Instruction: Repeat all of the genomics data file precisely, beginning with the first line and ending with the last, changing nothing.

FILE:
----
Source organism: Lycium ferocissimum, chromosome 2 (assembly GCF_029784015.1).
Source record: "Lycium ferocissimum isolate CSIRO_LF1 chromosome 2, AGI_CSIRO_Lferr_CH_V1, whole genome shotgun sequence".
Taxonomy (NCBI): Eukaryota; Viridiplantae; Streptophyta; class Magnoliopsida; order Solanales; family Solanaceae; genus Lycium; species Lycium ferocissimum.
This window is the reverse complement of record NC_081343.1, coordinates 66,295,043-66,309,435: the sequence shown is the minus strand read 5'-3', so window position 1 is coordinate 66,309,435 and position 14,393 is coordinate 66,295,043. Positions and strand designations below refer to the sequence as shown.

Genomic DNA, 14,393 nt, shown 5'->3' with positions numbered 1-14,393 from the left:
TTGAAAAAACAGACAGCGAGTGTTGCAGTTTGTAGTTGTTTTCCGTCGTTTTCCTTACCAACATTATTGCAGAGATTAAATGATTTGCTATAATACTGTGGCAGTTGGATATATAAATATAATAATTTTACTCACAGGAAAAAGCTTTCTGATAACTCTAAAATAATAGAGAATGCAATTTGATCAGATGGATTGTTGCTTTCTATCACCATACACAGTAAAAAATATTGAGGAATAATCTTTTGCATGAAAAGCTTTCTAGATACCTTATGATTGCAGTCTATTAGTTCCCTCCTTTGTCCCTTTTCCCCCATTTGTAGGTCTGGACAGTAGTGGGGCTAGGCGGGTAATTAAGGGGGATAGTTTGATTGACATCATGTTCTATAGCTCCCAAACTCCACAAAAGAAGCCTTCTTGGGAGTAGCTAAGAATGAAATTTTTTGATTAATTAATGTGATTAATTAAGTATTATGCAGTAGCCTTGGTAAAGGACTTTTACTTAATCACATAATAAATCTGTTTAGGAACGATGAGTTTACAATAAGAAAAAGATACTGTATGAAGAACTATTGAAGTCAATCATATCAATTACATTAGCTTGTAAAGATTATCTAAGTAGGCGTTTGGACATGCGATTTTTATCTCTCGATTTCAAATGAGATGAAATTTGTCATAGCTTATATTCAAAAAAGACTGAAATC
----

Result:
Source organism: Lycium ferocissimum, chromosome 2 (assembly GCF_029784015.1).
Source record: "Lycium ferocissimum isolate CSIRO_LF1 chromosome 2, AGI_CSIRO_Lferr_CH_V1, whole genome shotgun sequence".
Taxonomy (NCBI): Eukaryota; Viridiplantae; Streptophyta; class Magnoliopsida; order Solanales; family Solanaceae; genus Lycium; species Lycium ferocissimum.
This window is the reverse complement of record NC_081343.1, coordinates 66,295,043-66,309,435: the sequence shown is the minus strand read 5'-3', so window position 1 is coordinate 66,309,435 and position 14,393 is coordinate 66,295,043. Positions and strand designations below refer to the sequence as shown.

Genomic DNA, 14,393 nt, shown 5'->3' with positions numbered 1-14,393 from the left:
TTGAAAAAACAGACAGCGAGTGTTGCAGTTTGTAGTTGTTTTCCGTCGTTTTCCTTACCAACATTATTGCAGAGATTAAATGATTTGCTATAATACTGTGGCAGTTGGATATATAAATATAATAATTTTACTCACAGGAAAAAGCTTTCTGATAACTCTAAAATAATAGAGAATGCAATTTGATCAGATGGATTGTTGCTTTCTATCACCATACACAGTAAAAAATATTGAGGAATAATCTTTTGCATGAAAAGCTTTCTAGATACCTTATGATTGCAGTCTATTAGTTCCCTCCTTTGTCCCTTTTCCCCCATTTGTAGGTCTGGACAGTAGTGGGGCTAGGCGGGTAATTAAGGGGGATAGTTTGATTGACATCATGTTCTATAGCTCCCAAACTCCACAAAAGAAGCCTTCTTGGGAGTAGCTAAGAATGAAATTTTTTGATTAATTAATGTGATTAATTAAGTATTATGCAGTAGCCTTGGTAAAGGACTTTTACTTAATCACATAATAAATCTGTTTAGGAACGATGAGTTTACAATAAGAAAAAGATACTGTATGAAGAACTATTGAAGTCAATCATATCAATTACATTAGCTTGTAAAGATTATCTAAGTAGGCGTTTGGACATGCGATTTTTATCTCTCGATTTCAAATGAGATGAAATTTGTCATAGCTTATATTCAAAAAAGACTGAAATC